than taking the risk of seeing their hard earned capital evaporate. With that goal in mind, building out a diversified portfolio using both core and strategic positions can enhance your dividend yield and provide a strong base for steady returns.
Strategic or tactical holdings can be an excellent way to focus a portion of your portfolio towards an area of the market that you feel offers a unique value proposition. By incorporating these themes in an ETF, you are able to access a low-cost basket of securities with transparency and daily liquidity.
For the equity sleeve of a retirement portfolio, an excellent strategic opportunity is through the Cambria Shareholder Yield ETF (SYLD). This actively managed basket of 100 domestic stocks is selected according to companies that are paying a dividend, buying back shares, or paying down debt on their balance sheets.
The end result is a unique basket of high quality stocks that don’t necessarily overlap a traditional high dividend yield or dividend growth-oriented index. The portfolio is primarily centered around large-cap stocks, with approximately 25% geared towards small and mid-cap names. Financials, technology, and consumer discretionary companies make up the top three sectors in SYLD.
Another unique income investment is the iShares Morningstar Multi-Asset Income ETF (IYLD). This ETF uses a “fund of funds” approach to select various stock, bond, and alternative asset classes in well-known dividend paying sectors.
IYLD should primarily be used as a strategic bet on credit as the underlying components are weighted more towards high yield corporate bonds, mortgage REITs, and dividend paying stocks. There is also some modest exposure to treasury and investment grade bonds to help balance volatility as well.
Because of the credit heavy exposure, the 12-month trailing yield on this ETF is currently at 5.50% and income is paid monthly to shareholders. A sustained low interest rate environment and continued strength in equities will provide a nice environment for IYLD to prosper.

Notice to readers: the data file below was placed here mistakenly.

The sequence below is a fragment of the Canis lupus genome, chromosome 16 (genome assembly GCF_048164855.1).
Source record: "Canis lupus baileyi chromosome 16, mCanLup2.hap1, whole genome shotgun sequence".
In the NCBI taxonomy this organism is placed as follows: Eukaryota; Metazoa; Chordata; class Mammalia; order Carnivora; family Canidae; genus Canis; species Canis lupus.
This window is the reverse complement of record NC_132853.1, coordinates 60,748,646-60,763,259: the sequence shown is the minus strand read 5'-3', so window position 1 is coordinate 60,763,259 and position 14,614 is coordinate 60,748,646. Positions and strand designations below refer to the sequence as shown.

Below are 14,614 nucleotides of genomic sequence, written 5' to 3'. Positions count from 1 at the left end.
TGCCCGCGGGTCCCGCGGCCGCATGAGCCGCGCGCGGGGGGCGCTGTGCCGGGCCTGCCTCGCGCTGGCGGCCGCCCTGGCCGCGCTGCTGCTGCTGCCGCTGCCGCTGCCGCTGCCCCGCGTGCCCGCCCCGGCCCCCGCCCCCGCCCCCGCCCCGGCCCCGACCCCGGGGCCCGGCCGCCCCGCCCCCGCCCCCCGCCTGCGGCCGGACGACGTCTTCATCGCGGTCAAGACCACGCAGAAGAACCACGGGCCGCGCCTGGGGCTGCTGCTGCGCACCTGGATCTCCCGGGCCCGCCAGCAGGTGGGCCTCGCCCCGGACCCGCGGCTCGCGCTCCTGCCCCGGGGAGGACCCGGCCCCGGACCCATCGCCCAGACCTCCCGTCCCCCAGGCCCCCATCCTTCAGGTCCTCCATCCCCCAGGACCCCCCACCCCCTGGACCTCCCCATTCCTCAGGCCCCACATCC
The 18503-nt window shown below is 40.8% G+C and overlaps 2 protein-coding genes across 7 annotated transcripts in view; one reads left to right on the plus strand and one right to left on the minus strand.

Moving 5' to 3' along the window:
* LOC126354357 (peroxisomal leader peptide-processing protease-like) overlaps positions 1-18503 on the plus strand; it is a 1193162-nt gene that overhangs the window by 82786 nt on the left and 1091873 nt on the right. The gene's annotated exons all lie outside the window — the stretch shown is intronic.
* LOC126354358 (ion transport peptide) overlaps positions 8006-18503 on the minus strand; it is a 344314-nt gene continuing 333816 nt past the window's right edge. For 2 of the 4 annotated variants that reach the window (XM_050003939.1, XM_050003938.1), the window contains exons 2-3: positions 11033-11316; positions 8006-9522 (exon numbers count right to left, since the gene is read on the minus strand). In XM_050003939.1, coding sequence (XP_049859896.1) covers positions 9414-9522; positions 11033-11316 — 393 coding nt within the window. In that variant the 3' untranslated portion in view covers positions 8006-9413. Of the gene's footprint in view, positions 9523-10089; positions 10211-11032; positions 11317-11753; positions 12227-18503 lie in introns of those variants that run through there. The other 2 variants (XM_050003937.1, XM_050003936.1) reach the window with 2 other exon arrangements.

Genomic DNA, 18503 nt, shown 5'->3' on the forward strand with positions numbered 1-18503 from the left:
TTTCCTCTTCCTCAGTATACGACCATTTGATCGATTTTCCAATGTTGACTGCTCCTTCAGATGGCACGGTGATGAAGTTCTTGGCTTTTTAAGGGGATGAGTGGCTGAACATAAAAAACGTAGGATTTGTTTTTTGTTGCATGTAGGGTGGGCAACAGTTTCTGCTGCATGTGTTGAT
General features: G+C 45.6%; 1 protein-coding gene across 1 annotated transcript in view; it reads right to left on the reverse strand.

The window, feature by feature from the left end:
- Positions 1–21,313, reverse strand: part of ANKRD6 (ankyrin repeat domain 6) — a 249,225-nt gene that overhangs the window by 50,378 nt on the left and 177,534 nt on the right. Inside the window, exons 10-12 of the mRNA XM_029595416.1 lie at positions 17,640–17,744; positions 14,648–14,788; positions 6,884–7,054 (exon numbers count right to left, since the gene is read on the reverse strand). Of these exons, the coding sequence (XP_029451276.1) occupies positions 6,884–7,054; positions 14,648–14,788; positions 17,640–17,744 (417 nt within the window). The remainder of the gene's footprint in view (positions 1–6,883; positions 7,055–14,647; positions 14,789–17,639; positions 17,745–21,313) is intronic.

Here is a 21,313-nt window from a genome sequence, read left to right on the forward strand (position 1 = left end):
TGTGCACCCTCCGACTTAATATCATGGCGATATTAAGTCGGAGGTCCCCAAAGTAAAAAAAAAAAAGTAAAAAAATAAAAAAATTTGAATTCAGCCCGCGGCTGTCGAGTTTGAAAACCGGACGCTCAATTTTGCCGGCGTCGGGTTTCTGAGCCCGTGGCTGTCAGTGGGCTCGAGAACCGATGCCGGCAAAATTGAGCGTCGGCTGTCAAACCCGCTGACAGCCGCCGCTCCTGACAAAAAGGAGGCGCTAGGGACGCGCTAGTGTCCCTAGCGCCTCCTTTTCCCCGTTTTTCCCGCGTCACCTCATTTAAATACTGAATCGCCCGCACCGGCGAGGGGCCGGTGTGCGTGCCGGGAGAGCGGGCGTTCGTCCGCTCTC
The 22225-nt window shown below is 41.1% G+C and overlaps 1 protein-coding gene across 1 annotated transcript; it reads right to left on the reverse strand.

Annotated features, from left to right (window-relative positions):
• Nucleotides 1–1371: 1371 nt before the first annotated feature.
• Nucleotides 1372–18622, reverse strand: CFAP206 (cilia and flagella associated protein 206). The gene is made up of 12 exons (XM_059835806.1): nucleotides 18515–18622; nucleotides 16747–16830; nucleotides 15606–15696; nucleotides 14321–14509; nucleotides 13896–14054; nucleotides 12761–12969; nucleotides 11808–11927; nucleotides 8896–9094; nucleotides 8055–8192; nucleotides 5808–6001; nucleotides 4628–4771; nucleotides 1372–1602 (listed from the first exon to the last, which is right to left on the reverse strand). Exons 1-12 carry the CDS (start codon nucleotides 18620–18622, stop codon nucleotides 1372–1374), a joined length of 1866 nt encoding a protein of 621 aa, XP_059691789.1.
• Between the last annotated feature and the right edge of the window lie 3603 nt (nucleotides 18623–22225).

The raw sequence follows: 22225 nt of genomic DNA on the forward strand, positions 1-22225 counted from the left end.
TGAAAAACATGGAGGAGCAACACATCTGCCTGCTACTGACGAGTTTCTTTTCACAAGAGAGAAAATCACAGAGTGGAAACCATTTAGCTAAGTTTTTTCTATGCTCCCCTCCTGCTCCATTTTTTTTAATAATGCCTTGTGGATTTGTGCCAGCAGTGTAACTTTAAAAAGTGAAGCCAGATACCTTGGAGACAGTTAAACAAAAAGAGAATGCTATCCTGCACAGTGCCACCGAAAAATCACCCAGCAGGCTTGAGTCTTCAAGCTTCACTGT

Lastly, the iShares U.S. Preferred Stock ETF (PFF) is an area of the market that is worth noting for a retirement portfolio. I classify PFF in the “alternative income” category because of its equity and debt characteristics. Preferred stocks pay a fixed dividend, but place you higher on the capital structure than common stock holders.
Alternative asset classes often have above-average yields and non-correlated returns that make for excellent strategic positions to balance out traditional stock and fixed-income holdings. PFF has a current 30-day SEC yield of 5.60% and has shown itself to be a worthy holding for income and capital appreciation as interest rates have continued to decline.
The Bottom Line
All three of these ETFs offer the opportunity to shift a portion of your assets towards a unique area of the income-generating market. The key to implementing them successfully in your retirement portfolio is to pair them with traditional dividend paying stock or fixed-income exposure. This will help minimize volatility and provide greater overall balance to your investment mix.
This article is brought to you courtesy of David Fabian from FMD Capital Management.